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  • @Arc52Cathy

Planning tips 8. Clear your inbox

I discovered the value of clearing my inbox a few years ago after a bereavement. I returned to work and sat at my desk feeling totally overwhelmed by all of the email. I put my head in my hands and cried. A colleague came along at that moment*. She kindly offered to have a look at what was important or not. Later she apologised and said she’d only been able to delete obvious junk, left what she recognised as important in the inbox, and put the rest in a folder for ‘later’. Yes, I still had lots of email but she'd made a massive difference to me. You don’t have to suffer a major life event to feel over-whelmed by email or simply want a better way of dealing with your email. You only have to see the number of unread emails mounting over a weekend or whilst you’re on holiday to know that you cannot possibly read all of them, (and no you shouldn’t read them during your holiday, or you’ll burn out).

But how do you spot the rubbish, what needs action and what might be important ? You could just start at the top and work your way down, or you could be clever…..

Top tips for clearing your inbox.

Organise your email alphabetically.

This allows you to see and delete those emails from organisations that send you a lot of emails, only some of which are interesting. You know, those inviting you to a conference that you’re not interested in. Or, allowing you to see quickly the conference you are interested in amongst all the others. It also allows you to prioritise whose emails you will read – your boss, your supervisor, editor, best friend.

Group your conversations or organise by subject.

My email at home does this automatically but I prefer to use this function only after I’ve organised by date and sender. I have colleagues who prefer it the other way round.

Create folders and rules.

Most email accounts will allow you to create folders and rules for incoming (and outgoing mail). I get a lot of email from services that I rarely want to engage with, however I find the connection valuable. I have created rules that send emails from these organisations into a named folder.

Create a CC’d folder for the email that you are copied into.

This is my favourite tip because when an email appears in your inbox you can’t tell if you are the main addressee or if you are just copied in for info. I once worked for an institution where everyone copied everyone else in to everything. It was extremely stressful and wasted an awful lot of time. If you create a rule that sends email where you are CC’d it tells you exactly that; you’re just copied in. This is a folder that you need to pay attention to, but you can choose when. Note also that list-serves and junk don’t cc you – they go into your inbox (if you haven’t created a rule for them), cluttering up your email making it difficult to see what’s important. Your cc’d folder will have virtually no clutter or junk, making it really easy to see what your colleagues are doing and want you to know about.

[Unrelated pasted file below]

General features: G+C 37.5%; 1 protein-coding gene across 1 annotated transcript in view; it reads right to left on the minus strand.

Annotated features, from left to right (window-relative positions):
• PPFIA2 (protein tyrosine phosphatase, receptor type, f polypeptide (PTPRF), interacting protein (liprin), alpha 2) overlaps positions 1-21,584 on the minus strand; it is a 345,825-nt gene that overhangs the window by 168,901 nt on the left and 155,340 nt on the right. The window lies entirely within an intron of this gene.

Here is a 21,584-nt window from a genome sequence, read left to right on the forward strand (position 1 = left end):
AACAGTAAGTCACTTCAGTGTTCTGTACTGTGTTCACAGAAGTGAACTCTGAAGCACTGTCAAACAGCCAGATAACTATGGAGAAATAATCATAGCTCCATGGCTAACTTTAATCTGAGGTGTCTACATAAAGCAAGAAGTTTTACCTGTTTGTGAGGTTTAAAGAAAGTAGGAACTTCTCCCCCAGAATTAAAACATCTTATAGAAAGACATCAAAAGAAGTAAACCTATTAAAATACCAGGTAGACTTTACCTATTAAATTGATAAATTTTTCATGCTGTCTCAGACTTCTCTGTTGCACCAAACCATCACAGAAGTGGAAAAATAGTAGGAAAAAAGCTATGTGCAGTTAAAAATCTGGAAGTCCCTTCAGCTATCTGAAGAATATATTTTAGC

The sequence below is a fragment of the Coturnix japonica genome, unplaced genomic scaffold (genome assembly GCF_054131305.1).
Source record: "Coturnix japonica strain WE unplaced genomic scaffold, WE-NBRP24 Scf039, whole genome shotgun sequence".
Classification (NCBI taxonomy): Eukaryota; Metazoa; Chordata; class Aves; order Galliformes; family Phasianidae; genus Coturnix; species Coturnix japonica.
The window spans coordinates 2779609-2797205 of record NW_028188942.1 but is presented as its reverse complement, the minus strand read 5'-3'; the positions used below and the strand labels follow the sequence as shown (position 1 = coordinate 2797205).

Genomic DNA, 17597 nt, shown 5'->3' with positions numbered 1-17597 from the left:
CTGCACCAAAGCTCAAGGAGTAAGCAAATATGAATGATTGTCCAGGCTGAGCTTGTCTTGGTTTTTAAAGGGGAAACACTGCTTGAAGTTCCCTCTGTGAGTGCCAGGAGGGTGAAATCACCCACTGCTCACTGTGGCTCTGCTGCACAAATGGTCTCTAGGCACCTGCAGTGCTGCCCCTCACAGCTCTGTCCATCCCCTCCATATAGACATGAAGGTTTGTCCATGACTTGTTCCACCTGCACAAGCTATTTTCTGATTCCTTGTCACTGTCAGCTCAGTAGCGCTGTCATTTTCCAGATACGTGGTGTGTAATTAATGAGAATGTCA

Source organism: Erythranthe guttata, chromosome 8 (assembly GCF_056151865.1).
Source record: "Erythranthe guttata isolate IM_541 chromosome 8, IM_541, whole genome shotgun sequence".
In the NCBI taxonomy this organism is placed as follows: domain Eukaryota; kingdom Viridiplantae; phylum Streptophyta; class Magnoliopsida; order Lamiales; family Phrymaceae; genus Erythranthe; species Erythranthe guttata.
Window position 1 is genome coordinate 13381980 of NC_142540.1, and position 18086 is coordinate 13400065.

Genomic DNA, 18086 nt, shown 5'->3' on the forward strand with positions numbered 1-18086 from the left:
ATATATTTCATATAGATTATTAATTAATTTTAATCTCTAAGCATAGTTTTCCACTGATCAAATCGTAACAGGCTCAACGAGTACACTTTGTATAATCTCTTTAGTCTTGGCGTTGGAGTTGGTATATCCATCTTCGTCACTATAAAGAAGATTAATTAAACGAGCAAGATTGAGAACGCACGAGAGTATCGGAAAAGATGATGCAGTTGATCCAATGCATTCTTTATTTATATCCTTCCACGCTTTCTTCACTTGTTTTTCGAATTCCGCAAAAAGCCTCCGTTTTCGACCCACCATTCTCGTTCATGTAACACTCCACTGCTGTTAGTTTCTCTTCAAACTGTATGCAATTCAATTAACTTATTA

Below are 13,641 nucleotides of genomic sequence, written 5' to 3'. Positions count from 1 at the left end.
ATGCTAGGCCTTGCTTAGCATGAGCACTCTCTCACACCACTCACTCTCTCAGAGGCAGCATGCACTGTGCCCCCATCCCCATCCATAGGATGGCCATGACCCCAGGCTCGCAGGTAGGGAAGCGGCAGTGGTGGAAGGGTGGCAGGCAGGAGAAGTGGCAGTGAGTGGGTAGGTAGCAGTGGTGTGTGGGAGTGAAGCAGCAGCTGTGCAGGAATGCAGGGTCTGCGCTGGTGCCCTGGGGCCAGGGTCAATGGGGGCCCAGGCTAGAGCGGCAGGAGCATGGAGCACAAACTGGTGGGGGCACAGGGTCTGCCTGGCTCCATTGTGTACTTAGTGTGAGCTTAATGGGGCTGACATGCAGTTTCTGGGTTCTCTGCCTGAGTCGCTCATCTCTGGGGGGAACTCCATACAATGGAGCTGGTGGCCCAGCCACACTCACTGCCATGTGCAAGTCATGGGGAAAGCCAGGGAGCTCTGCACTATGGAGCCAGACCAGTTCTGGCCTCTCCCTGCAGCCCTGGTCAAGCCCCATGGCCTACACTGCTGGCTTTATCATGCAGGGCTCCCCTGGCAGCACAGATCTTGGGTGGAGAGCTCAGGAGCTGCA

Be aware that there is a slim chance that you will occasionally forget about this folder (especially if you have lots of folders) and you MIGHT miss something important. I have found that the risk of this is far outweighed by the very real benefits of creating this rule and folder.

Don’t create too many folders.

It can make it more difficult to find things. How many is too many? Only you will know. I have read that you only need 2! Your inbox and your ‘Later’ folder. Use your search functions to find things, don’t use loads of folders with similar sounding names. I wouldn’t limit to just 2 but next time I change jobs I’m going to just have 4.

  • Inbox

  • Later

  • CC’d

  • Feedback

Ultimately, use the tools that email host provides.

Just don’t try and get used to them all at once. Be systematic.

New tools appear all the time – some you can choose, others are thrust upon you. I hate it when that happens. Breathe! And then plan 5 or so minutes to really understand the features. Common sense yes, but common sense is suppressed when we are panicking or are overwhelmed, or frustrated, so don’t dismiss these ideas. One day you might just need them.

Good luck and enjoy the lack of clutter in your life.

Thank you Liz Bond.

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